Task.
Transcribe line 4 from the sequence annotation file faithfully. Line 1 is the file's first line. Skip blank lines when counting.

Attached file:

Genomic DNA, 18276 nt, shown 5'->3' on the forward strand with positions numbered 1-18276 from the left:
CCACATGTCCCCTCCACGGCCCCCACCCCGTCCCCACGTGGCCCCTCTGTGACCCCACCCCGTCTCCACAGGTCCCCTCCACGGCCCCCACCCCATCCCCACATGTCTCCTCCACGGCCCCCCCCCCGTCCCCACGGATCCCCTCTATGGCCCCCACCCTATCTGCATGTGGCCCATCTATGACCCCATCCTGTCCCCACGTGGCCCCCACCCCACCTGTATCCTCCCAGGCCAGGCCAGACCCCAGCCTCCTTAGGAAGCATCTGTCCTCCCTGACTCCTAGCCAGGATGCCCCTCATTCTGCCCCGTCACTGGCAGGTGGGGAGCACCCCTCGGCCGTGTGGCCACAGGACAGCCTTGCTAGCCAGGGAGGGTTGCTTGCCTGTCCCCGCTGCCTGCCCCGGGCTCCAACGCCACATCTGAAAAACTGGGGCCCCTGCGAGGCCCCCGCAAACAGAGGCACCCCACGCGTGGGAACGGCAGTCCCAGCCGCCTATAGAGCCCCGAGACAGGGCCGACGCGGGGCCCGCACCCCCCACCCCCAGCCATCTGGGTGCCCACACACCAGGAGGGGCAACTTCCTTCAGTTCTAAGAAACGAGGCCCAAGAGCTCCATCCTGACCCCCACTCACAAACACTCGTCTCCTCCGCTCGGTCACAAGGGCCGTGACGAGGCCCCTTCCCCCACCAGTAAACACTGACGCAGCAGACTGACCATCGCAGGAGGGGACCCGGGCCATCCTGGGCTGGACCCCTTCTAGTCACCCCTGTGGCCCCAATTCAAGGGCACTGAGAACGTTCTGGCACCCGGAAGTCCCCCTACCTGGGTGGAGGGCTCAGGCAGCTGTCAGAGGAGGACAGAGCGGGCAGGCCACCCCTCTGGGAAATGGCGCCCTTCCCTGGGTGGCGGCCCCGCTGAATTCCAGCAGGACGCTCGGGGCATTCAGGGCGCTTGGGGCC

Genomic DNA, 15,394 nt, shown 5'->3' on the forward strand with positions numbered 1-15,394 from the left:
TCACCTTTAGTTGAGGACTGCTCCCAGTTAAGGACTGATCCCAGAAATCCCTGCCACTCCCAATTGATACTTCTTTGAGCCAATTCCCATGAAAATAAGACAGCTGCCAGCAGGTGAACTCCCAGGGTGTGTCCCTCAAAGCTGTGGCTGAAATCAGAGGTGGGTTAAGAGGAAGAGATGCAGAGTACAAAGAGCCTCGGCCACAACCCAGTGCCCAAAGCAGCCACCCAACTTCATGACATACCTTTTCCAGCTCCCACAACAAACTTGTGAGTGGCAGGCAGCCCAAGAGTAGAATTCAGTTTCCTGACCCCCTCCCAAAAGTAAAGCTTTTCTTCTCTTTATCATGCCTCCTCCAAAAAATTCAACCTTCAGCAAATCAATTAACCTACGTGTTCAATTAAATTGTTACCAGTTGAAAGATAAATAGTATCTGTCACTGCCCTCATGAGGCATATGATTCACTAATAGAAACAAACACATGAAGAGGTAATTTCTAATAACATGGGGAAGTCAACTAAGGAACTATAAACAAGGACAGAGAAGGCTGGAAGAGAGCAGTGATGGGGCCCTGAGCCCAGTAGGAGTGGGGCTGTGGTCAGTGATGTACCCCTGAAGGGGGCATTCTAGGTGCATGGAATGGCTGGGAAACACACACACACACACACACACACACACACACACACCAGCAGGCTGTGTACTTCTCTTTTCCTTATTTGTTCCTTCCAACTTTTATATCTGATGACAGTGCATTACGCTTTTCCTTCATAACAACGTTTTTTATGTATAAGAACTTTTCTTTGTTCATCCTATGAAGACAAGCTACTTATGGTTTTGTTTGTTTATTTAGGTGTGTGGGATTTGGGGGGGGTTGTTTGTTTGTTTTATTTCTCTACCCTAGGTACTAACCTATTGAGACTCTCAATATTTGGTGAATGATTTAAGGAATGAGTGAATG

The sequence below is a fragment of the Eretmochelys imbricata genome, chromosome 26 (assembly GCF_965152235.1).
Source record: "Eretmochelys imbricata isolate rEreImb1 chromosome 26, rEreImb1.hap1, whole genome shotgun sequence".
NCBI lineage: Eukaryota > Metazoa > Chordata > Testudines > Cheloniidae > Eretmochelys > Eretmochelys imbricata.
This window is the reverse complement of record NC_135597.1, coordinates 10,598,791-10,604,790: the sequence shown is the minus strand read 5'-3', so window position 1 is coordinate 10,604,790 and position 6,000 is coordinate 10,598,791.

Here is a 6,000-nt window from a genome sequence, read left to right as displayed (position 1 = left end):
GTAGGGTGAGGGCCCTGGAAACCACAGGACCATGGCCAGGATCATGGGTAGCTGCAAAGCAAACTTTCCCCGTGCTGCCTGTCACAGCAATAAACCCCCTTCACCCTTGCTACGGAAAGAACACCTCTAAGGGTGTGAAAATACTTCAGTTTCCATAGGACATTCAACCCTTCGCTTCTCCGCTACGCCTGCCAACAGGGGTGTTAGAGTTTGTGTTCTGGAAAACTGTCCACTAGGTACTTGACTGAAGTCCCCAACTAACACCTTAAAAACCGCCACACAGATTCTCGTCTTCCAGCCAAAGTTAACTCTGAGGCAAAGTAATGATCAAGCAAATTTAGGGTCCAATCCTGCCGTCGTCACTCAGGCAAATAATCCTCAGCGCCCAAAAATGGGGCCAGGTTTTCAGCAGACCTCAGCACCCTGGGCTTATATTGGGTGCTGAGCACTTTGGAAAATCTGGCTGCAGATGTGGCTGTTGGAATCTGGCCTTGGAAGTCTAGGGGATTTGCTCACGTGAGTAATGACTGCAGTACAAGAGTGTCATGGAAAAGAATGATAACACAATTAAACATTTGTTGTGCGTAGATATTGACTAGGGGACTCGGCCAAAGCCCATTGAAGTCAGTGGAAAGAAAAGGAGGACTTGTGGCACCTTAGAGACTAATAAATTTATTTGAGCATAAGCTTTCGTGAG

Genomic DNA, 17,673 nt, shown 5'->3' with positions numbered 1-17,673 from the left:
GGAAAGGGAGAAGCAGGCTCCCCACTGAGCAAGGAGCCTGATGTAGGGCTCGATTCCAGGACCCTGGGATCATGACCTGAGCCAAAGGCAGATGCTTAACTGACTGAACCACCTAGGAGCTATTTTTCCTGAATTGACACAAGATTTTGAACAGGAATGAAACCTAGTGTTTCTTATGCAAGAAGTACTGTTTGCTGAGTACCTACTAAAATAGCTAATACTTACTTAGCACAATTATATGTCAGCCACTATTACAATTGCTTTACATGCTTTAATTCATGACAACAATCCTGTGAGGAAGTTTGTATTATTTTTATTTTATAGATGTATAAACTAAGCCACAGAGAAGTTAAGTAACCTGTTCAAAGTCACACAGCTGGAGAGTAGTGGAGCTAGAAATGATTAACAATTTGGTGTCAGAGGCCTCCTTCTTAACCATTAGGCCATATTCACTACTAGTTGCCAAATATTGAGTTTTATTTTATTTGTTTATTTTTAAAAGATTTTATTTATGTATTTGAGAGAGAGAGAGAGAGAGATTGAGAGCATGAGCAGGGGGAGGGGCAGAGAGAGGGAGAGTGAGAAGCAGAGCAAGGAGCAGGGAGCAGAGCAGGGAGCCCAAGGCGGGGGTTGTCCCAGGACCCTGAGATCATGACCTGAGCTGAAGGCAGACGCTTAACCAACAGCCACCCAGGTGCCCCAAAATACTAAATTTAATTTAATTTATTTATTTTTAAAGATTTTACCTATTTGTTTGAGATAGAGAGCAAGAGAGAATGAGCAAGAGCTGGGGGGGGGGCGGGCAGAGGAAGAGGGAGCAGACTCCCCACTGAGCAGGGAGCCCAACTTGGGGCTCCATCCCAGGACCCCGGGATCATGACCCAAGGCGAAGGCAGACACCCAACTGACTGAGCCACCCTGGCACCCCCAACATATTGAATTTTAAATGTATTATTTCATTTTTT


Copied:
TCACCTTTAGTTGAGGACTGCTCCCAGTTAAGGACTGATCCCAGAAATCCCTGCCACTCCCAATTGATACTTCTTTGAGCCAATTCCCATGAAAATAAGACAGCTGCCAGCAGGTGAACTCCCAGGGTGTGTCCCTCAAAGCTGTGGCTGAAATCAGAGGTGGGTTAAGAGGAAGAGATGCAGAGTACAAAGAGCCTCGGCCACAACCCAGTGCCCAAAGCAGCCACCCAACTTCATGACATACCTTTTCCAGCTCCCACAACAAACTTGTGAGTGGCAGGCAGCCCAAGAGTAGAATTCAGTTTCCTGACCCCCTCCCAAAAGTAAAGCTTTTCTTCTCTTTATCATGCCTCCTCCAAAAAATTCAACCTTCAGCAAATCAATTAACCTACGTGTTCAATTAAATTGTTACCAGTTGAAAGATAAATAGTATCTGTCACTGCCCTCATGAGGCATATGATTCACTAATAGAAACAAACACATGAAGAGGTAATTTCTAATAACATGGGGAAGTCAACTAAGGAACTATAAACAAGGACAGAGAAGGCTGGAAGAGAGCAGTGATGGGGCCCTGAGCCCAGTAGGAGTGGGGCTGTGGTCAGTGATGTACCCCTGAAGGGGGCATTCTAGGTGCATGGAATGGCTGGGAAACACACACACACACACACACACACACACACACACACCAGCAGGCTGTGTACTTCTCTTTTCCTTATTTGTTCCTTCCAACTTTTATATCTGATGACAGTGCATTACGCTTTTCCTTCATAACAACGTTTTTTATGTATAAGAACTTTTCTTTGTTCATCCTATGAAGACAAGCTACTTATGGTTTTGTTTGTTTATTTAGGTGTGTGGGATTTGGGGGGGGTTGTTTGTTTGTTTTATTTCTCTACCCTAGGTACTAACCTATTGAGACTCTCAATATTTGGTGAATGATTTAAGGAATGAGTGAATG